Israeli economy after corona? You must be joking!
A month or so from now – say early June 2020 – it is possible to envision the Israeli economy trotting back towards a semblance of normality.
But what does that mean in reality? Before corona, unemployment was around 4%, people had been ignoring the price index for years, and the GDP was set for a 3.25% or so growth for 2020. Very healthy, but in the past.
Let’s face it, a big chuck of society, especially in Jerusalem and peripheral areas, revolves around the tourism industry. Hotels, airlines, tour guides, tour sites are all ‘out of position’ and will almost certainly need to lower prices for a year or so. In Eilat, where 70% unemployment has been recorded, the good times will not be returning tomorrow morning. Nationally, 26% of the workforce currently does not have a job to go to on Sunday morning, and the number is growing.
It is not all doom and gloom. Some commercial sectors have held up well. For anecdotal evidence, juts look how all the building projects in Tel Aviv and Jerusalem have leapt ahead. On the high-tech front, overseas investment continues, although at a slower rate:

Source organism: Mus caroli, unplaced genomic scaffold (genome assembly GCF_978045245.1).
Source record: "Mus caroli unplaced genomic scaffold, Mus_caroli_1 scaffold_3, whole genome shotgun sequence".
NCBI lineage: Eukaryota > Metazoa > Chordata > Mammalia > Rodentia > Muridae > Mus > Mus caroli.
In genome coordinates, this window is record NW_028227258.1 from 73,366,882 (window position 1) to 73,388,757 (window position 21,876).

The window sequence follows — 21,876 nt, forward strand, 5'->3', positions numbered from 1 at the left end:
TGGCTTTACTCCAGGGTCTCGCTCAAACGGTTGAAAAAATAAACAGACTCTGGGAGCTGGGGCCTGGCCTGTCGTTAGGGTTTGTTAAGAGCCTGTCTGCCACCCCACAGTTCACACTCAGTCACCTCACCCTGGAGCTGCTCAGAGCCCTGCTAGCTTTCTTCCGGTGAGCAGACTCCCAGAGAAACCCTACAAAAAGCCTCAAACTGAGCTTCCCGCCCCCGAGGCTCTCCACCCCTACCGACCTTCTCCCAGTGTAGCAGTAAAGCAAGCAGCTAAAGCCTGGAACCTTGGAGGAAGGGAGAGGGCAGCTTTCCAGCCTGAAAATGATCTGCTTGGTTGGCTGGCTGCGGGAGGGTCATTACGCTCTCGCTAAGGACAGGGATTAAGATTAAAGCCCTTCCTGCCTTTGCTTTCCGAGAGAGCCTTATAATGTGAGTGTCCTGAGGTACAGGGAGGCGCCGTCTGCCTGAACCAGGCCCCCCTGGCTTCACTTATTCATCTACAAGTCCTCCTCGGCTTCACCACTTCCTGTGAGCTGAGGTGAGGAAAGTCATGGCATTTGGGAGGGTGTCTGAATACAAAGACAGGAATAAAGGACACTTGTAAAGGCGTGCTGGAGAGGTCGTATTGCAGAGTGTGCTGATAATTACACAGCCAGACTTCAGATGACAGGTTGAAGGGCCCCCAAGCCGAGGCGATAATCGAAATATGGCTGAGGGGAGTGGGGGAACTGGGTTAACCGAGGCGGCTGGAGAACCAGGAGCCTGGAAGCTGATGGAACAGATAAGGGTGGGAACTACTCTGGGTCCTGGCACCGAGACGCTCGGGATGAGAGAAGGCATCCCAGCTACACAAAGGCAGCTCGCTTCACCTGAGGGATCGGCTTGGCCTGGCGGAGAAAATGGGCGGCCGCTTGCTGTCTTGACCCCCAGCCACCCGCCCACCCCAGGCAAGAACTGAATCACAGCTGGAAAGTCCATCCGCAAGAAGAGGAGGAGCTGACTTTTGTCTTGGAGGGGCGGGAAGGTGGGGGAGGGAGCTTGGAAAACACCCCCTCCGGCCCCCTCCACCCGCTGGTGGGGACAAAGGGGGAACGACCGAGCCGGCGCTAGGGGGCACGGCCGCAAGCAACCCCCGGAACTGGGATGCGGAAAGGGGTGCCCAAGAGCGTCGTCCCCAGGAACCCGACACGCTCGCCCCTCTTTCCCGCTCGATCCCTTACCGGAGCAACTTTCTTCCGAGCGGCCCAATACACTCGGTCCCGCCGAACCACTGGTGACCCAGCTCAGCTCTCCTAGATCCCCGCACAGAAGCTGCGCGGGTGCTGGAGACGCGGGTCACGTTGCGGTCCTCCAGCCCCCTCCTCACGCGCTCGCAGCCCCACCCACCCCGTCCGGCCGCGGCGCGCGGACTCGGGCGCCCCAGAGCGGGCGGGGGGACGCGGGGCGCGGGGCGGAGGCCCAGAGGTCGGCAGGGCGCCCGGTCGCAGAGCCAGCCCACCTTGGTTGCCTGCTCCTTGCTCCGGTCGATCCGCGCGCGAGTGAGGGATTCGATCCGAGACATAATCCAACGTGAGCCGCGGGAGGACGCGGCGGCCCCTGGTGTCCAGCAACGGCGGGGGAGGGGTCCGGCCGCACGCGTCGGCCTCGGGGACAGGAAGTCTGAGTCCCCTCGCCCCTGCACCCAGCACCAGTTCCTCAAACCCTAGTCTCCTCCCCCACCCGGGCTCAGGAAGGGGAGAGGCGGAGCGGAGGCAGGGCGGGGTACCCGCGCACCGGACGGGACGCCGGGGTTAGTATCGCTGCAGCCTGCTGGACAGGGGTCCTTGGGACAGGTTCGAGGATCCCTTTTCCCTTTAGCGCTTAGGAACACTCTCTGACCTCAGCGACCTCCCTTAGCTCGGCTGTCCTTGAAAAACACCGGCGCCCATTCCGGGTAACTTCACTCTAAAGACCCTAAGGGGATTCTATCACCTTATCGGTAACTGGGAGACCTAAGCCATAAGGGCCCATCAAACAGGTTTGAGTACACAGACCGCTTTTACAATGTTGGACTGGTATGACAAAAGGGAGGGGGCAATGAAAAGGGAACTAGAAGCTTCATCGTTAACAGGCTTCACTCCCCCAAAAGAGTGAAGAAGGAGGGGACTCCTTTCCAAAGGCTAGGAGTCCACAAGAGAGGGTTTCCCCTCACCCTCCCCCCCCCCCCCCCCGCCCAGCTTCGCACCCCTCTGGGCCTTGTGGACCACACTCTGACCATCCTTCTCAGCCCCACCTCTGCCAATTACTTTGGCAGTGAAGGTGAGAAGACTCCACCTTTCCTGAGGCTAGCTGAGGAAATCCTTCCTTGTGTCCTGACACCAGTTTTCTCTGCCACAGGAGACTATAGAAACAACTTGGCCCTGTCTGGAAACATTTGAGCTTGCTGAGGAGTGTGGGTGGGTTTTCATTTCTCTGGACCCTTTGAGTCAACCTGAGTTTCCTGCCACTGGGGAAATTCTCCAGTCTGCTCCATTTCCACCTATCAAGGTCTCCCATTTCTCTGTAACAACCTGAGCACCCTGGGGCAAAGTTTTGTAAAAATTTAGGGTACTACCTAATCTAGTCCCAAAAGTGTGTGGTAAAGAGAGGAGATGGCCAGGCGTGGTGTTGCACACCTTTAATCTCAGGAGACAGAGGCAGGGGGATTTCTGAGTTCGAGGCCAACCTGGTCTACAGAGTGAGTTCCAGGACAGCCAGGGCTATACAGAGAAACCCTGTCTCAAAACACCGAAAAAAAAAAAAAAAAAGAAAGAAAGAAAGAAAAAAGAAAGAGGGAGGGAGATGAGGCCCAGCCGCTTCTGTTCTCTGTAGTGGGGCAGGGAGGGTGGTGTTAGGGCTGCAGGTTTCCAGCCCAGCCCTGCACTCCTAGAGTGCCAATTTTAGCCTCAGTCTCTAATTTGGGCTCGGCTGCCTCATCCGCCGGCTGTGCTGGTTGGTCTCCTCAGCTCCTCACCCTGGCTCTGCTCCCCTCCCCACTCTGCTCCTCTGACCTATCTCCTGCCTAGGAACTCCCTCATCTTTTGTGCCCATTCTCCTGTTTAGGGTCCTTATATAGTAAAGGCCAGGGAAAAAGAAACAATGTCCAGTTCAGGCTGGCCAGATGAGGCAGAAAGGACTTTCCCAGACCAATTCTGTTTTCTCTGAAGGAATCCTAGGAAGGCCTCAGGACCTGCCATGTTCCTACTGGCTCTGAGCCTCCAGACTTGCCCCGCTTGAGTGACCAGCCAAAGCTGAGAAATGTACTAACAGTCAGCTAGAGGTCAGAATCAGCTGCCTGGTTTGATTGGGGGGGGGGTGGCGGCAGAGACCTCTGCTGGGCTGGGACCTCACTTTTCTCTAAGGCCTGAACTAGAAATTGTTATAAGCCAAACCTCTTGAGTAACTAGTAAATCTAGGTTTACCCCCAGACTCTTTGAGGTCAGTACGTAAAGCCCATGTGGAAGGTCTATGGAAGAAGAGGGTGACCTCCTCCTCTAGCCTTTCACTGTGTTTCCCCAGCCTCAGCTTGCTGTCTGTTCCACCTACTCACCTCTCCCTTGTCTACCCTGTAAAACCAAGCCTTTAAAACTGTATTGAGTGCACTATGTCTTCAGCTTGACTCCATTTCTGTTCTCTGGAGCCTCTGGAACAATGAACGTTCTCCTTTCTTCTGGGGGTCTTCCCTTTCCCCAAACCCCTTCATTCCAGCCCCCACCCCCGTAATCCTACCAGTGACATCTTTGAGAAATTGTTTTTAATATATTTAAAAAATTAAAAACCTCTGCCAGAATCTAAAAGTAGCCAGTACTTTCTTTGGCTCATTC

- Smart LD lighting firm, Juganu, has raised US$18 million.
- Hargol, foodtech, secured a further US$3 million.
- Entrée Capital venture capital fund announced this week that it had closed a US$100 million seed fund.
However, none of that has stopped the IMF forecasting a 6.3% drop in Israel’s GDP for this year. The Governor of the Bank of Israel sees a 5.3% dip ‘only’. Sure, these are predictions, but in this case there is no prior model to make such estimates. To make the point, both teams foresee a relatively quick rebound, but how much and when is up for debate.
My main concern for the future lies in the economic policy, or lack of, for the next six months. First, much of the immediate central government help for businesses has been built around loans. Allow for the fact that old-fashioned bureaucracy is delaying their approval. Once eventually in play, companies will be depending on sales rising quickly in order just to pay off loans.
If that does not happen, the government will have printed money for no good reason. That is a trigger for inflation. In parallel, more companies will simply go under. More unemployment!
And second, the government is effectively paralysed. The country has held three general elections in 12 months, and a potential fourth is looming. The Minister of Finance is a political has-been. In other words, there is no fiscal direction from the centre, and neither is their likely to be soon. Commerce is being told to get by, on your own.
I am not kidding you when I say that a 6.3% tail off might actually turn out to be too optimistic, especially with this current government in charge.